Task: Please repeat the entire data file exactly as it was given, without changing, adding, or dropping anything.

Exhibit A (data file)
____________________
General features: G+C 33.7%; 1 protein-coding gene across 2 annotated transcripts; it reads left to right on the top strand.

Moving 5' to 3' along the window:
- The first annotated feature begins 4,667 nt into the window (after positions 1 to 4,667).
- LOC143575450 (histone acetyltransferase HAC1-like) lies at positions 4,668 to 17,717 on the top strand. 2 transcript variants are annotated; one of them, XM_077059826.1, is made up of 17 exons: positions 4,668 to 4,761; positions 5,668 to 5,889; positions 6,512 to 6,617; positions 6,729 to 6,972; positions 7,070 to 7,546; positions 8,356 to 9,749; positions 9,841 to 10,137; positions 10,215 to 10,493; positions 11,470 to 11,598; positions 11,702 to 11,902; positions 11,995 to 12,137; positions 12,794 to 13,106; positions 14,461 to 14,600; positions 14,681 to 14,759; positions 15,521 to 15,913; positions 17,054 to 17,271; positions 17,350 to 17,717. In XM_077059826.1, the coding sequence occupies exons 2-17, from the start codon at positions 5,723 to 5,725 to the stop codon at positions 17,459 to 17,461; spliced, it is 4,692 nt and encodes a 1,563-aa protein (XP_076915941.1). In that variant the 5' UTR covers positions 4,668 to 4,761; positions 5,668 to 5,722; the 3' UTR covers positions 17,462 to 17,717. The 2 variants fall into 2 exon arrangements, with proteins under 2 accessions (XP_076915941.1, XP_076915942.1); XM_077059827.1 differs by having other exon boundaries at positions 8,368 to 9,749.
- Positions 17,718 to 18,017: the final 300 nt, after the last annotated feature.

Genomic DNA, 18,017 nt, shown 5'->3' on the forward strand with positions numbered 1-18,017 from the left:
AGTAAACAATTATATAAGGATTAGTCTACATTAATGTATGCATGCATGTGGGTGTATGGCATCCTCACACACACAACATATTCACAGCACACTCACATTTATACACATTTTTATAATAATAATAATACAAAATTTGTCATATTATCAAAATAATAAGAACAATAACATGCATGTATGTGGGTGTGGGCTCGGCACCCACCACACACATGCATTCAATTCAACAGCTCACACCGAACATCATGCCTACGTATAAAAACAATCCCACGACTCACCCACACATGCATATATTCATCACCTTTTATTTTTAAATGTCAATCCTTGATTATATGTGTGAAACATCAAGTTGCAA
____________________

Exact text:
General features: G+C 33.7%; 1 protein-coding gene across 2 annotated transcripts; it reads left to right on the top strand.

Moving 5' to 3' along the window:
- The first annotated feature begins 4,667 nt into the window (after positions 1 to 4,667).
- LOC143575450 (histone acetyltransferase HAC1-like) lies at positions 4,668 to 17,717 on the top strand. 2 transcript variants are annotated; one of them, XM_077059826.1, is made up of 17 exons: positions 4,668 to 4,761; positions 5,668 to 5,889; positions 6,512 to 6,617; positions 6,729 to 6,972; positions 7,070 to 7,546; positions 8,356 to 9,749; positions 9,841 to 10,137; positions 10,215 to 10,493; positions 11,470 to 11,598; positions 11,702 to 11,902; positions 11,995 to 12,137; positions 12,794 to 13,106; positions 14,461 to 14,600; positions 14,681 to 14,759; positions 15,521 to 15,913; positions 17,054 to 17,271; positions 17,350 to 17,717. In XM_077059826.1, the coding sequence occupies exons 2-17, from the start codon at positions 5,723 to 5,725 to the stop codon at positions 17,459 to 17,461; spliced, it is 4,692 nt and encodes a 1,563-aa protein (XP_076915941.1). In that variant the 5' UTR covers positions 4,668 to 4,761; positions 5,668 to 5,722; the 3' UTR covers positions 17,462 to 17,717. The 2 variants fall into 2 exon arrangements, with proteins under 2 accessions (XP_076915941.1, XP_076915942.1); XM_077059827.1 differs by having other exon boundaries at positions 8,368 to 9,749.
- Positions 17,718 to 18,017: the final 300 nt, after the last annotated feature.

Genomic DNA, 18,017 nt, shown 5'->3' on the forward strand with positions numbered 1-18,017 from the left:
AGTAAACAATTATATAAGGATTAGTCTACATTAATGTATGCATGCATGTGGGTGTATGGCATCCTCACACACACAACATATTCACAGCACACTCACATTTATACACATTTTTATAATAATAATAATACAAAATTTGTCATATTATCAAAATAATAAGAACAATAACATGCATGTATGTGGGTGTGGGCTCGGCACCCACCACACACATGCATTCAATTCAACAGCTCACACCGAACATCATGCCTACGTATAAAAACAATCCCACGACTCACCCACACATGCATATATTCATCACCTTTTATTTTTAAATGTCAATCCTTGATTATATGTGTGAAACATCAAGTTGCAA